Converting a '68-'79     Childs Cot For Use In Your '67     & Earlier Bus

 

    So you've got a splitty bus and love to camp, but can't seem to locate the correct child's cot up front, huh??  Well, a quick trip to the swap meet or even eBay will confirm what you already know,. . . These things are HARD TO FIND.  If your bus requires a 100% correct cot, keep looking.  If you just want the versatility that this cot brings when camping with small children, then keep reading.

    The early cots had one-piece bars with two different lengths.  This is because the '67 and earlier busses are actually narrower at the "A"-pillar than at the "B"-pillar.  The canvas is also narrower at the front than at the back.  The '68-'79 bars and canvas are equal lengths and widths respectively with the rear width and bar being the same as a split.  This enables you to trim down the canvas and cut the bars in order to fit then into your splitty.  One thing to note about the later cots ('76-'79) is that the bars are two-piece and will work without modification. That's the type I used.  If you use the '68-'75 bars, you will need to narrow ONE bar by approx. 8 1/2".   Here's a photo of a late canvas.

cot-late-westy.jpg (19297 bytes)

    The canvas is the most difficult part, but it's NOT hard.  I started by stripping out the seam stitching from 3 of the 4 hems.  I used a "seam-stripper" tool which was REALLY handy and made quick work of the seams.  Here's what the canvas looked like before and after stripping the seams.

cot-seamstripper.jpg (46088 bytes)            cot-seam-stripped.jpg (17898 bytes)

    Next, I ironed the old seam flat.  Then I folded under the the excess I basically narrowed each side by approx. 3 3/4".  Then I ironed the new crease in the canvas.  

cot-seam-ironed.jpg (26529 bytes)

    Then I sewed the new hem in the full length.  Once I did that, I folded over the end and pinned it in place.  Once it is pinned I could put the short rod through the pocket and see where the mounts will line up in the "A" & "B" pillars.  Depending on where you mount them, you may need to shorten the canvas by about 2".  I ended up needing to do just that.  I pulled the end down 2" and re hemmed it.  All sewing was double stitched (two rows of stitching so that it was extra strong) and I put numerous back stitches on the ends to lock everything in place so that it wouldn't come un-done over time.  I also used a heavy 100% nylon thread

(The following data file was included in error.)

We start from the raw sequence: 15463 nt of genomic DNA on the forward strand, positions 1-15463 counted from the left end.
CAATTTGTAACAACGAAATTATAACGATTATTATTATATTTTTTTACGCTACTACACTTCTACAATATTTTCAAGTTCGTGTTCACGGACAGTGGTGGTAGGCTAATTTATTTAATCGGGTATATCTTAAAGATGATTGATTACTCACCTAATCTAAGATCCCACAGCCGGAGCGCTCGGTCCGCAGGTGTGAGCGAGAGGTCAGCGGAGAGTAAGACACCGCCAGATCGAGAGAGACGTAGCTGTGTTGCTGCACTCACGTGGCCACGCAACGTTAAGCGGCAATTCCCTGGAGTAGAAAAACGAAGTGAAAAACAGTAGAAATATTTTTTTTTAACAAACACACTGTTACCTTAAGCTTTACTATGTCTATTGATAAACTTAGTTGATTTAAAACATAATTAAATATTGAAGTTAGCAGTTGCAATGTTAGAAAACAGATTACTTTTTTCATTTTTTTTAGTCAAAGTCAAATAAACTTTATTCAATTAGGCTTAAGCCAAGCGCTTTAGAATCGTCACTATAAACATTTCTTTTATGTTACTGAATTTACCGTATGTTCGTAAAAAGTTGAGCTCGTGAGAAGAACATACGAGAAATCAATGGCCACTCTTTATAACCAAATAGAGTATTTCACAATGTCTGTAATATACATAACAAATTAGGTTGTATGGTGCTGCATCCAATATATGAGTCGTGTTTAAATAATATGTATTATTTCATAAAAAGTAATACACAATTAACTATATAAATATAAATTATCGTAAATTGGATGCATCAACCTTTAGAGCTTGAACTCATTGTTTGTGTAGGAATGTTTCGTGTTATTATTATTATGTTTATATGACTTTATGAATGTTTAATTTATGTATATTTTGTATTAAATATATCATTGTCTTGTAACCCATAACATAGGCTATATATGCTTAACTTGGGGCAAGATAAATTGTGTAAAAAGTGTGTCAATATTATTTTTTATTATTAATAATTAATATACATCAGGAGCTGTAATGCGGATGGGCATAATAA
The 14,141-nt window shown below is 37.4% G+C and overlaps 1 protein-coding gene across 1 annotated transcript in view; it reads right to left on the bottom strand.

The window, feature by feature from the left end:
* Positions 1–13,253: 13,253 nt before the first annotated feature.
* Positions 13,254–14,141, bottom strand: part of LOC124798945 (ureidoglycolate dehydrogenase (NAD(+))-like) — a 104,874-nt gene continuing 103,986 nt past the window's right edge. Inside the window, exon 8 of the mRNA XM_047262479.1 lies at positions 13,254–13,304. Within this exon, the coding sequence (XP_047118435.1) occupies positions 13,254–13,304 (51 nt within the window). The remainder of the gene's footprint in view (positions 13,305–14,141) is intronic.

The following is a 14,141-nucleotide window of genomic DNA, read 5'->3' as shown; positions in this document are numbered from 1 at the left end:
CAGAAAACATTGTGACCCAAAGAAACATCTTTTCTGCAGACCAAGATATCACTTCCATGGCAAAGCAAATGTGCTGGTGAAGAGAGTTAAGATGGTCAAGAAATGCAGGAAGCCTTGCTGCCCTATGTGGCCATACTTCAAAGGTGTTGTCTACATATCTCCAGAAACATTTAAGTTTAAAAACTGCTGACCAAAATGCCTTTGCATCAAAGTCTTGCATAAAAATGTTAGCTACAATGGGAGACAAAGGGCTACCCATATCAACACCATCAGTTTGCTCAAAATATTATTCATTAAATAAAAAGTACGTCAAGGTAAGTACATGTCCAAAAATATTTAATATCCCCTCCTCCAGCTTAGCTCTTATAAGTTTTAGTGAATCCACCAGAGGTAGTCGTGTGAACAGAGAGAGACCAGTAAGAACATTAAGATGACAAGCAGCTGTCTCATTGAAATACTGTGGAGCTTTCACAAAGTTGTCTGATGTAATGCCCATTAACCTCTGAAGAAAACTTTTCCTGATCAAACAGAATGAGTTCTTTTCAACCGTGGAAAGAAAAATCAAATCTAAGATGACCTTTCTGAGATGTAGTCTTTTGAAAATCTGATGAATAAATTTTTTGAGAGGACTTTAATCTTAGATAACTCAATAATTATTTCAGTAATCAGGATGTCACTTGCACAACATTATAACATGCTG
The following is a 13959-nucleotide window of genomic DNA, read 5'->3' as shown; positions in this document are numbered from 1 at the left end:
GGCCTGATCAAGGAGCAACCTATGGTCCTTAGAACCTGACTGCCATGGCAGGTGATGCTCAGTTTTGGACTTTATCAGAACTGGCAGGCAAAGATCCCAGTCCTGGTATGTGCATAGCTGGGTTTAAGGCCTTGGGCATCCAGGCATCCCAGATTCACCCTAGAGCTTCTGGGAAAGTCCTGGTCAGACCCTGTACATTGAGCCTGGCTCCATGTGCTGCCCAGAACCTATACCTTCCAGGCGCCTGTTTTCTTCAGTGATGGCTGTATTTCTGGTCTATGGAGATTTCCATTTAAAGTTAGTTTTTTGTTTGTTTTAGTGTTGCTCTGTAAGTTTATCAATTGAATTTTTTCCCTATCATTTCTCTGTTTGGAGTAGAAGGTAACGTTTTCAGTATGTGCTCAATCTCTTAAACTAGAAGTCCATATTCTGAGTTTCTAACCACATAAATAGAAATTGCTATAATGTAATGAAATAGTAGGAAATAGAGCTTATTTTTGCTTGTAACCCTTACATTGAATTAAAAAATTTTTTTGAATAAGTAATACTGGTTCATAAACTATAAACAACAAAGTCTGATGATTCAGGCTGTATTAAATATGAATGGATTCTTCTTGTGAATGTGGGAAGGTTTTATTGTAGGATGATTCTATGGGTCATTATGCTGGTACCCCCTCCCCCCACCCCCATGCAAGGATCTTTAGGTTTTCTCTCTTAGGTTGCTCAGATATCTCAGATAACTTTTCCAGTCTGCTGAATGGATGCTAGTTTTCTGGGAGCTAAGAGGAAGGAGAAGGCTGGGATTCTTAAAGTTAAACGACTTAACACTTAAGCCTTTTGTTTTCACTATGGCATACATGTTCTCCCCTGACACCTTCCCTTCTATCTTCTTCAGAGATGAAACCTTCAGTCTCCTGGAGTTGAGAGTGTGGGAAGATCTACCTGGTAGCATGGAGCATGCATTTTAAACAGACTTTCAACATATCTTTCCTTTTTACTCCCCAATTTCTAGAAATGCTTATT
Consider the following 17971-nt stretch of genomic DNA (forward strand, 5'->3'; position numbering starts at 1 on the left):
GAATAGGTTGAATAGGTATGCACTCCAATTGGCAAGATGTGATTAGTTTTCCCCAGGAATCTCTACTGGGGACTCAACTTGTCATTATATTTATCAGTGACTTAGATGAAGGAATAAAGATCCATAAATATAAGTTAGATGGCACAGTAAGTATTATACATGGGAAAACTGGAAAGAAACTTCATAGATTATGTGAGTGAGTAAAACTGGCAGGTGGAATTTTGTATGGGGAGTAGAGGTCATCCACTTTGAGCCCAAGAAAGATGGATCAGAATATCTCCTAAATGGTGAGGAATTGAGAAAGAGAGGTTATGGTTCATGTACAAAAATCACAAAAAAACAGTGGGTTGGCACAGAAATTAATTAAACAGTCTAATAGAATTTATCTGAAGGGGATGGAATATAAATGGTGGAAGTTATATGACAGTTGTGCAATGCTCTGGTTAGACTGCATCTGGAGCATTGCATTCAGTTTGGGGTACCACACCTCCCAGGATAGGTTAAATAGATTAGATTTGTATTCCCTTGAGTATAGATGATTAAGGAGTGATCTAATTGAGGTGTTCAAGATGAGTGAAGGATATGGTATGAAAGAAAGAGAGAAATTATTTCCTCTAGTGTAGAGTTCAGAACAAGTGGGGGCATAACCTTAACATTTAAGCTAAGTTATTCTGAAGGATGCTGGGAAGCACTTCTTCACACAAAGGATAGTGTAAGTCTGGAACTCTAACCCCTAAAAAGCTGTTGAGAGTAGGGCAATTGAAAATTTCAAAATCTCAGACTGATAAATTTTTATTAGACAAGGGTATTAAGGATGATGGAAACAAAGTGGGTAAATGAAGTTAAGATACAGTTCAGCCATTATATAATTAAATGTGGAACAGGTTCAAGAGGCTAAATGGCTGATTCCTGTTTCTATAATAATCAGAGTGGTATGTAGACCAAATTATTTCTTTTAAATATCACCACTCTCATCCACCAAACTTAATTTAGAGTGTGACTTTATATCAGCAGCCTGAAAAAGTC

cot-converted-canvas.jpg (16392 bytes)            cot-ready-to-install.jpg (25920 bytes)

Next I had to attach the mounts to the pillars.  I began by mounting the "A"-pillar mounts.  I measured how far up on the "B"-pillar I would need to clear the seats and transferred those measurements to the "A"-pillars PLUS 1" to make up for the angle of the pillar.   Note that ALL mounts are placed at a slight angle so that the bar will lock-in when the cot is installed.

cot-Apillar-mount.jpg (22776 bytes)

Once they were mounted, I installed the forward bar in the canvas and mounted it in place.  Then I installed the rear bar in the pocket and stretched it back so that it was pretty tight.  I noted where the mount would go and mounted them BACK 3/16" on the "B"-pillar.  Doing this ensures it will fit tightly.

cot-Bpillar-mount.jpg (23281 bytes)

    Here's a few shots of the newly converted child's cot in my splitty.  It has a good fit and other than the bar-ends and mounts, looks original.  Most of all, my son now has a bed of his own rather than sharing mom & dad's. 

cot-installed1.jpg (29753 bytes)            cot-installed2.jpg (18102 bytes)


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Revised: August 24, 2003 .